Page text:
Our baby will be born with Down syndrome; when do we tell our toddler?

Dear Dwonna:

We just found out that our daughter will be born with Down syndrome. When should we tell our toddler about his sister’s condition?




*Shauna Thompson, one of my former students and the mother of an 11-month old girl with Down syndrome, has answered this question for me.*

Dear Christina,

My husband and I have had this discussion on whether or not to tell our son, who is a preschooler, about his sister having Down syndrome. Our questions were similar to yours: “Should we tell him or not right now?” and “When do we tell him?”

After weighing all the options, I decided to ask the experts: other parents of children with Down syndrome. Of the parents I have spoken to, most have every intention about informing their children—even the children with Down syndrome—about the disability sooner or later. The majority of parents tell the older children (ages ranging from nine to eighteen or older) as soon as they know. However, for the younger children (younger than about the age of nine), the parents have decided to wait until their children inquire about it.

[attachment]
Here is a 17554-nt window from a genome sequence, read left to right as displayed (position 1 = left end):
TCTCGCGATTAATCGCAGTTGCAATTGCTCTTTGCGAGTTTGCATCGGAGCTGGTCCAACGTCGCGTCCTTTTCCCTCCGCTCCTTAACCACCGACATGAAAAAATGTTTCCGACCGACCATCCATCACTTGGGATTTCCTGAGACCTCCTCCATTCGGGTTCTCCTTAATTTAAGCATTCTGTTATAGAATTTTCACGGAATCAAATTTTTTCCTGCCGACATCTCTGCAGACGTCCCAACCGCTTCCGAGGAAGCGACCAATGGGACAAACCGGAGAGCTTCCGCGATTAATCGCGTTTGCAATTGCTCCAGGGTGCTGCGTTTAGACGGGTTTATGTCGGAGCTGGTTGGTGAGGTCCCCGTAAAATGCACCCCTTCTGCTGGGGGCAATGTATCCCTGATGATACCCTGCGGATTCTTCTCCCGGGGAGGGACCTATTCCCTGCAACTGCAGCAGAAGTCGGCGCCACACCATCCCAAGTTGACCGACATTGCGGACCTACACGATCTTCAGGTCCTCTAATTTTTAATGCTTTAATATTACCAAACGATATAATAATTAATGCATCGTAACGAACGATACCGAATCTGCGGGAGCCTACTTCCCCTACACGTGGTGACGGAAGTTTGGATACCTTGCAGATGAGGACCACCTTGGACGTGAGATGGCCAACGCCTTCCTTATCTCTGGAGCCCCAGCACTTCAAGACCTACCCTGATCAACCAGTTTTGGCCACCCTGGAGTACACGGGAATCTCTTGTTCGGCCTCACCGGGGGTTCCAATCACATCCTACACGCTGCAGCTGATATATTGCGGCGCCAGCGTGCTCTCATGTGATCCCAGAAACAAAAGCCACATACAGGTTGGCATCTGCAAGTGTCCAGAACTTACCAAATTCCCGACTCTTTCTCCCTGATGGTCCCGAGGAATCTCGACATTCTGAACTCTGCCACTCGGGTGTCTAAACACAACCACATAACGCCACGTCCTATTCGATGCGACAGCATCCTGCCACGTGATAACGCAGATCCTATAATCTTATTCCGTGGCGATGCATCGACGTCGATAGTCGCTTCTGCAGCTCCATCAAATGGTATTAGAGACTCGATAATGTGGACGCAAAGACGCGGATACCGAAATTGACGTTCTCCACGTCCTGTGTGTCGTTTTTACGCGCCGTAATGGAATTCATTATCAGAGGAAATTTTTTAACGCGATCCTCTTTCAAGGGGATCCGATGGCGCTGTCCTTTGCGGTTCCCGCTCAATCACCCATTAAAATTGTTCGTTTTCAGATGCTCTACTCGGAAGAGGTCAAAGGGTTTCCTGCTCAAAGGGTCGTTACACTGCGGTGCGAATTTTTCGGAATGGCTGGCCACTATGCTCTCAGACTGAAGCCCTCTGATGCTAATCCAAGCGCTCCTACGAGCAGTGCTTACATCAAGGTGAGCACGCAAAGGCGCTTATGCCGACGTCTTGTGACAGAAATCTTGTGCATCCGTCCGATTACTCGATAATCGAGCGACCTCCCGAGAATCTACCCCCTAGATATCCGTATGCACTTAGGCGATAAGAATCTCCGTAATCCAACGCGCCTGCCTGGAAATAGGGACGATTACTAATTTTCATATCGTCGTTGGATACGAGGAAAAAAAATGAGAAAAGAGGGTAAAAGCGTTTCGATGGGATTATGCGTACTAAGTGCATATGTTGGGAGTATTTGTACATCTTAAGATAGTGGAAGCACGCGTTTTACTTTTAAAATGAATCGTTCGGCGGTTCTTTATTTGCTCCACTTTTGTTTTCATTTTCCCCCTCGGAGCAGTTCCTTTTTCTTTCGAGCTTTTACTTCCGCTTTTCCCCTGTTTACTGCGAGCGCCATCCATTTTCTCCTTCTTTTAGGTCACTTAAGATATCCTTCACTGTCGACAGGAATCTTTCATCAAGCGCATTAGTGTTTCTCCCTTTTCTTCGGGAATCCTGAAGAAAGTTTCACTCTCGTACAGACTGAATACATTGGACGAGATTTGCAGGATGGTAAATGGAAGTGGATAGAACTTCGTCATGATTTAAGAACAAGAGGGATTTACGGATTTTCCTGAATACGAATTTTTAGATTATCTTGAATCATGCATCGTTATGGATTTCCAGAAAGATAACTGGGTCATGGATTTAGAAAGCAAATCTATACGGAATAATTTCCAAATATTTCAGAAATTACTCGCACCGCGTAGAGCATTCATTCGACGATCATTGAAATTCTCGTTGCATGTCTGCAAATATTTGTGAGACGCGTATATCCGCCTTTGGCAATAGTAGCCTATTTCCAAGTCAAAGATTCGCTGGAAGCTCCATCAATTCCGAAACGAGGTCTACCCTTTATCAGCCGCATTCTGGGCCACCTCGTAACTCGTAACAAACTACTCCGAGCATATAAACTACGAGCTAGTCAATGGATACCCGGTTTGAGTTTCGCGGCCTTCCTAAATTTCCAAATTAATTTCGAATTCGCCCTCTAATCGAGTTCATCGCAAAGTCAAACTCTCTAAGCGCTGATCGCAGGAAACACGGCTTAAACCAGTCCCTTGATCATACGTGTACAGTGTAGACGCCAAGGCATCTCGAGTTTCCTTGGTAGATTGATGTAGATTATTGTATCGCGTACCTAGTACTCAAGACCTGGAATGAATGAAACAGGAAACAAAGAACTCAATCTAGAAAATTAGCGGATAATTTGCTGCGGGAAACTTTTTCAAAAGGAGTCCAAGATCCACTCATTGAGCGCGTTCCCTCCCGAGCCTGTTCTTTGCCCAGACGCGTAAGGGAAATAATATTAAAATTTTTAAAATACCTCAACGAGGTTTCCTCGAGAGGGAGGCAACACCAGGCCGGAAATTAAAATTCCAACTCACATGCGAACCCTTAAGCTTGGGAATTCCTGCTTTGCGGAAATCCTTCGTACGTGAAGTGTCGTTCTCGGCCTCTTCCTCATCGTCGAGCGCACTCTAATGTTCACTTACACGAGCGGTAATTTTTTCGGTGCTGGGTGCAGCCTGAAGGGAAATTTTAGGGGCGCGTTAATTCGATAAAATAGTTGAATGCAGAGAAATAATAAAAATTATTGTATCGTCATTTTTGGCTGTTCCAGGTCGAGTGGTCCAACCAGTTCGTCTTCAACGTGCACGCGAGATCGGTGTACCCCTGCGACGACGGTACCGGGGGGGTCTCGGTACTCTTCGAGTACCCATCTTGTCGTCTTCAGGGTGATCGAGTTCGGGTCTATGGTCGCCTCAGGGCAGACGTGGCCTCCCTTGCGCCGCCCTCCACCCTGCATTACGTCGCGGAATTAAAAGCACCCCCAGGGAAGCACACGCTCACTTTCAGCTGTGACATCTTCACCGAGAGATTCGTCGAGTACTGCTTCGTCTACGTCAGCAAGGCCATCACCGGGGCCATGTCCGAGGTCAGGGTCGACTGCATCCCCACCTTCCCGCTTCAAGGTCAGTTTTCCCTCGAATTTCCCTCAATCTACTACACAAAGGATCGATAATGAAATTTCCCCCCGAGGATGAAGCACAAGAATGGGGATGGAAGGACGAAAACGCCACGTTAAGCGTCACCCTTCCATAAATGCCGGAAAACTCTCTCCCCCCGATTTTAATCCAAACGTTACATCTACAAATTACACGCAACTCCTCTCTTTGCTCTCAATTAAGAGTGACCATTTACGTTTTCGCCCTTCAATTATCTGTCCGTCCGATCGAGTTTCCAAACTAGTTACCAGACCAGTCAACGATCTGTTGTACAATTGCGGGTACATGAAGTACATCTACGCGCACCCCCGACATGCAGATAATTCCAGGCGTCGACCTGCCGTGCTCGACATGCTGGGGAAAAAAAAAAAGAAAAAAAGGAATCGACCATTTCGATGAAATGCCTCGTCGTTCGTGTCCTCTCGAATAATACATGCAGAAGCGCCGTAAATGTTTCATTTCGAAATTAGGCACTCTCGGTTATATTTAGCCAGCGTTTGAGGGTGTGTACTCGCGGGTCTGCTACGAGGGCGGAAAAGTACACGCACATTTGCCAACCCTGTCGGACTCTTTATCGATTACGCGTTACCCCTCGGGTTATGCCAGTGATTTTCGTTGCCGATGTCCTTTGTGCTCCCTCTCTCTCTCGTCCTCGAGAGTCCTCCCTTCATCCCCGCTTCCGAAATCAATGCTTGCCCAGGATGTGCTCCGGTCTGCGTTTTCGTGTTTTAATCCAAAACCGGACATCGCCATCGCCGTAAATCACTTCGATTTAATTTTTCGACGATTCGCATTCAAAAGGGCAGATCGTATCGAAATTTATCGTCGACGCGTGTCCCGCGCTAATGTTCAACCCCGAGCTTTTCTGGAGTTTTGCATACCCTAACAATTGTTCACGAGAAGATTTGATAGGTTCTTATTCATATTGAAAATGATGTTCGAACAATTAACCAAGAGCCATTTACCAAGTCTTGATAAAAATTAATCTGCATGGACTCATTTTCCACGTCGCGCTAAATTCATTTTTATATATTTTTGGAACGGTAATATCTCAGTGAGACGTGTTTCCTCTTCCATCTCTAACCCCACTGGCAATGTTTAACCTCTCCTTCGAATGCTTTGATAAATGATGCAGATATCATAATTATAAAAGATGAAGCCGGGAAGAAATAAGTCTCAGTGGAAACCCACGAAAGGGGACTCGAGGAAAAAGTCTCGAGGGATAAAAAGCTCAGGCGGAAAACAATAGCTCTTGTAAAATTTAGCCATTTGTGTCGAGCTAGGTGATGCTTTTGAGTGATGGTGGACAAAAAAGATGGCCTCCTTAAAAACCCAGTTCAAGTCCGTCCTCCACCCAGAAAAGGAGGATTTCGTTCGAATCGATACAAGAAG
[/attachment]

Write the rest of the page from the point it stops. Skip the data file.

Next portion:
Originally, I had planned to tell my son when he became old enough by reading to him children’s books about Down syndrome, yet the question I keep coming back to is: “When is old enough?” Since our son is still very young (he will be four in August), my husband and I both agreed that he may not understand the concept of Down syndrome, and even if he does, he may view and treat his sister differently. We want him to view and treat her as his sister. Therefore, we plan to tell him when he inquires about it.

When the time to tell him does come, we will be honest with him about what it means to be a child with Down syndrome, but we will also emphasize that his little sister has the potential to accomplish possibly just as much as he will. We are the type of parents who do not wish to limit our children on what they can do. In our eyes, lots of things are possible!

To answer your question…it is really up to you when you tell your son about his sister having Down syndrome. What I have explained above is our decision. However, I do suggest that answer these questions first: How you want your son to treat your daughter? What do you want their relationship to be like? How do you want her to see herself? Remember, she is still your daughter and his sister who happens to have Down syndrome. The fact is that Down syndrome does not label nor define her.



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